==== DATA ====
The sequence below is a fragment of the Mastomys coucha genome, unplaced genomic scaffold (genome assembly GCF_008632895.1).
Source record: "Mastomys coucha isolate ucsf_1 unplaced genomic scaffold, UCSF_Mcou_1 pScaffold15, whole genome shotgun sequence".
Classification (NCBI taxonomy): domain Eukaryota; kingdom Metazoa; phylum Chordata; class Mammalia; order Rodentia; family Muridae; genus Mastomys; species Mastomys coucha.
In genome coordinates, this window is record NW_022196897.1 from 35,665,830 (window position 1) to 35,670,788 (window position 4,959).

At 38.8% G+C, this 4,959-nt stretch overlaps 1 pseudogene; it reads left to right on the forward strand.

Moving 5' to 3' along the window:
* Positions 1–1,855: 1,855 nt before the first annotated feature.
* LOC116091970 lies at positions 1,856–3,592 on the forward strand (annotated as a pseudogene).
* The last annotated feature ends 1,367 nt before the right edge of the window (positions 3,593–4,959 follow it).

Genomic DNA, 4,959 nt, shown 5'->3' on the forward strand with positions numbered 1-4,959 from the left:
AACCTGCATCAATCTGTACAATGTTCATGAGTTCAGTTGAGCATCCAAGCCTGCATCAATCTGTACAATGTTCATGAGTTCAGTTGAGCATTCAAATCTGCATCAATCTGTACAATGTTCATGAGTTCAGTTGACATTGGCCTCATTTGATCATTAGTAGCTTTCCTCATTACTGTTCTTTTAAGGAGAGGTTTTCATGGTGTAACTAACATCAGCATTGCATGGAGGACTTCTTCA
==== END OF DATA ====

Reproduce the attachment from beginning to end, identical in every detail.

The sequence below is a fragment of the Mastomys coucha genome, unplaced genomic scaffold (genome assembly GCF_008632895.1).
Source record: "Mastomys coucha isolate ucsf_1 unplaced genomic scaffold, UCSF_Mcou_1 pScaffold15, whole genome shotgun sequence".
Classification (NCBI taxonomy): domain Eukaryota; kingdom Metazoa; phylum Chordata; class Mammalia; order Rodentia; family Muridae; genus Mastomys; species Mastomys coucha.
In genome coordinates, this window is record NW_022196897.1 from 35,665,830 (window position 1) to 35,670,788 (window position 4,959).

At 38.8% G+C, this 4,959-nt stretch overlaps 1 pseudogene; it reads left to right on the forward strand.

Moving 5' to 3' along the window:
* Positions 1–1,855: 1,855 nt before the first annotated feature.
* LOC116091970 lies at positions 1,856–3,592 on the forward strand (annotated as a pseudogene).
* The last annotated feature ends 1,367 nt before the right edge of the window (positions 3,593–4,959 follow it).

Genomic DNA, 4,959 nt, shown 5'->3' on the forward strand with positions numbered 1-4,959 from the left:
AACCTGCATCAATCTGTACAATGTTCATGAGTTCAGTTGAGCATCCAAGCCTGCATCAATCTGTACAATGTTCATGAGTTCAGTTGAGCATTCAAATCTGCATCAATCTGTACAATGTTCATGAGTTCAGTTGACATTGGCCTCATTTGATCATTAGTAGCTTTCCTCATTACTGTTCTTTTAAGGAGAGGTTTTCATGGTGTAACTAACATCAGCATTGCATGGAGGACTTCTTCA